Regards, David.

wanda wang

20:12 PM, 17th June 2015, About 8 years ago

Reply to the comment left by "David Carter" at "16/06/2015 - 21:22":

Thank you for your reply, I never meant to ask you to seize the debtors' company car. What I mean is the two cars belonging to them. If swift action was taken after expiry date, then you could have seized the two cars. What make me angry is that I drive passed the debtor's place every day just after 5 PM. There is only one car left now, and I am still waiting for the action .

Mark Alexander - Founder of Property118

20:26 PM, 17th June 2015, About 8 years ago

Reply to the comment left by "wanda wang" at "17/06/2015 - 20:12":

Can I ask Wanda, how much do you think the other car is worth? If it's only an old banger, often it isn't commercially viable to have it lifted and sold at auction because the recovery costs can exceed the sale proceeds. Cars really need to be worth a few thousand net of finance to make it viable to take forced possession of them, so I understand.

wanda wang

20:36 PM, 17th June 2015, About 8 years ago

HI Mark, at the time there were two cars that could be seized. It should make up a few thousand. But now there is only one car left. I don't know how much it is worth, I have provided the registration number to the Sheriffs office. Even if it only sells for £500.00 , I still want it seized. Because all along , I am the one who is suffering.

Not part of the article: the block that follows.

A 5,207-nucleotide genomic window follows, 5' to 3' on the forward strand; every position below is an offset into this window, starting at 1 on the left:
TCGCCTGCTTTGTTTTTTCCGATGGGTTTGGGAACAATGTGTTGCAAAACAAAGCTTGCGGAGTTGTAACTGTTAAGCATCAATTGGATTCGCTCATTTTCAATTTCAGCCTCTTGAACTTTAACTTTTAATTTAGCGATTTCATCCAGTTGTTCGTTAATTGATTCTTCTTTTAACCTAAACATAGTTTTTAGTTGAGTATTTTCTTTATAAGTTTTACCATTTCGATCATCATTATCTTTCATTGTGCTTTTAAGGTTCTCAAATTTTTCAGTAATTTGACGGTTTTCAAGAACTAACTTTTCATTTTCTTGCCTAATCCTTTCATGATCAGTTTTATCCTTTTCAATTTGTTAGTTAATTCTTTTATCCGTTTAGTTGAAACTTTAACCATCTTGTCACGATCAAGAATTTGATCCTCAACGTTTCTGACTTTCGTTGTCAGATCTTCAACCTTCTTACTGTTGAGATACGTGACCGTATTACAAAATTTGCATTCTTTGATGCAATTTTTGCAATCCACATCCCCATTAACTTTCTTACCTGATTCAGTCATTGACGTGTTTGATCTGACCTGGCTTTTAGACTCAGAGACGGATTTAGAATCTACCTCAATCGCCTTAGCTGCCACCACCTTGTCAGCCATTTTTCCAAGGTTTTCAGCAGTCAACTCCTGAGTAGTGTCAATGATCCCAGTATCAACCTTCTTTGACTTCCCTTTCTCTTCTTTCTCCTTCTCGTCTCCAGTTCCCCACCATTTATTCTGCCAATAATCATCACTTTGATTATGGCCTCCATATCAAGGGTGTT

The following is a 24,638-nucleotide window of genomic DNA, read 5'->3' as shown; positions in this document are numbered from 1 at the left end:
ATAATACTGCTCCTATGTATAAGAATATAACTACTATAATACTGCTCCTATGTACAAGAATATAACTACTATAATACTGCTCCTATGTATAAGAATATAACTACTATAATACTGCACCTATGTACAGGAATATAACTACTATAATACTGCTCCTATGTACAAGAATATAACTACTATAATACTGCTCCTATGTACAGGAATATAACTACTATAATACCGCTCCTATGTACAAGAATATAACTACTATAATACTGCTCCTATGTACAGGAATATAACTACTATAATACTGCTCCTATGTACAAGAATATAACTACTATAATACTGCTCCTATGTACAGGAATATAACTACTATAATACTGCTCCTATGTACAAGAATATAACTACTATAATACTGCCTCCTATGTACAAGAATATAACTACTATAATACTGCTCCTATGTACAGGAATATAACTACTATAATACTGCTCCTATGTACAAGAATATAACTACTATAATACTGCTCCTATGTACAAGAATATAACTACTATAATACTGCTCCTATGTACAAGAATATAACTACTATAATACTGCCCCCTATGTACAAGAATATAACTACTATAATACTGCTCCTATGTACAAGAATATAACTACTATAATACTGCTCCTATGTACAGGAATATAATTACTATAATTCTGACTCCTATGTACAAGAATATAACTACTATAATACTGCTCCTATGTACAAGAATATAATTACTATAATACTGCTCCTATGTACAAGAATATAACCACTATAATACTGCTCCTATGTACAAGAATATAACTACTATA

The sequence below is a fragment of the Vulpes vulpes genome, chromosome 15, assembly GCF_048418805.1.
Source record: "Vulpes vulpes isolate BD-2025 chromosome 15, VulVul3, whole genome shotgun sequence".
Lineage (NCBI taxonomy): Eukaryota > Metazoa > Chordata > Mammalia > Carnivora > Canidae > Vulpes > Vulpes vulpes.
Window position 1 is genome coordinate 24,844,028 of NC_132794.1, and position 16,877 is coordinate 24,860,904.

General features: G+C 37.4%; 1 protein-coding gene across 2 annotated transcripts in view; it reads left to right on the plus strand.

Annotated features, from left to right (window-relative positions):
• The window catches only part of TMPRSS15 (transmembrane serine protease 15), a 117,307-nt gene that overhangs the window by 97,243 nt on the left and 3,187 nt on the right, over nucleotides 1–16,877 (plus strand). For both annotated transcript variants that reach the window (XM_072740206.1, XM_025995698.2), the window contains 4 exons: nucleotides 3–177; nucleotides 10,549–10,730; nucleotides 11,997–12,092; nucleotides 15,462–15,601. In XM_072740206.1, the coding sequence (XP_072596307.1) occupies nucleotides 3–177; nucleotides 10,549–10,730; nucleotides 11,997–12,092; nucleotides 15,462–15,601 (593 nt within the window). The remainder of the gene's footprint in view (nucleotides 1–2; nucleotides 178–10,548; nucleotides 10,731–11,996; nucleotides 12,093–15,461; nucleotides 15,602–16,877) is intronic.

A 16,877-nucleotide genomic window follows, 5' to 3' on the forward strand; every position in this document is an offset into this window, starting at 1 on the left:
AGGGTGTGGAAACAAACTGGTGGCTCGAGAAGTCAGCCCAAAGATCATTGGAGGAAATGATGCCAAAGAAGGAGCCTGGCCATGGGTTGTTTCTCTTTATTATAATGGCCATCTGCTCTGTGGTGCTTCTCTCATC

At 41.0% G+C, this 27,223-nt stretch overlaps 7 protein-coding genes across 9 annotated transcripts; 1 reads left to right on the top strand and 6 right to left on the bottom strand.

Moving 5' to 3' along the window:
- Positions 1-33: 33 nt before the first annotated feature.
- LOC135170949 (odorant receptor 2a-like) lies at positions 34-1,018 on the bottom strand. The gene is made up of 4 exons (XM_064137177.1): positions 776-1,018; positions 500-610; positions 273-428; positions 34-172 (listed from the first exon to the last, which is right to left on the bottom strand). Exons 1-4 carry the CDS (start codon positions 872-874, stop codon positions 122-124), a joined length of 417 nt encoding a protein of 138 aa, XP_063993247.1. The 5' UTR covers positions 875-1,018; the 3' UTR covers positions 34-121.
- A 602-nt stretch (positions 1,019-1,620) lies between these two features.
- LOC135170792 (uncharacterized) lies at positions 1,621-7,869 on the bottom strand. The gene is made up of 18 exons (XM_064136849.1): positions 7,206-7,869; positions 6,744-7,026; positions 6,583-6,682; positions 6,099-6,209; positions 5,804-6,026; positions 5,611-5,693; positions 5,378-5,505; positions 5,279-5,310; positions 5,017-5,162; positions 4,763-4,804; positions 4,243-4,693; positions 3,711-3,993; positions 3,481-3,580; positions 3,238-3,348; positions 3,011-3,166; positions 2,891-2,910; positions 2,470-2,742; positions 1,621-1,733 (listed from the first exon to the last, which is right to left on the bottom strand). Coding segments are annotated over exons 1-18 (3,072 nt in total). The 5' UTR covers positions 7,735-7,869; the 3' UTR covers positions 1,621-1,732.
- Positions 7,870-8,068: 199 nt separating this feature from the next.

Mark Alexander - Founder of Property118

20:48 PM, 17th June 2015, About 8 years ago

Reply to the comment left by "wanda wang" at "17/06/2015 - 20:36":

Hi Wanda

If it sold at auction for £300 but the costs of removal and sale were greater than that figure would you still want it done? If so, I suspect an HCEO would be prepared to do that if you were to pay the costs up front. I do understand that sometimes principles outrank money and you want to feel that you have taught somebody a lesson, even if it ends up costing you money.

Obviously I know nothing about your case, I'm just an interested bystander, happy to share my thoughts and keen to understand the implications of the various decisions.

wanda wang

21:08 PM, 17th June 2015, About 8 years ago

Hi Mark
I have always thought your thoughts are very valuable. I know you knew nothing about my case, but if you re-read my section 8 eviction experience, you may understand what is behind my decision. But HCEO never came back to me and said the car is not worth seizing.

Mark Alexander - Founder of Property118

7:02 AM, 18th June 2015, About 8 years ago

Reply to the comment left by "wanda wang" at "17/06/2015 - 21:08":

Hi Wanda

I have read your section 8 article again to refresh my memory and I totally understand your frustrations.

I'm sure David Carter will be able to find out why communication hasn't been too good between you and your appointed HCEO and I'm sure he will prefer to discuss that offline with you.

Whatever happens, remember you have up to six years to enforce judgment. Sometimes, revenge is a dish best served cold. If you can't get your money out of your tenants now, six years is a long time for them to continue to live in poverty.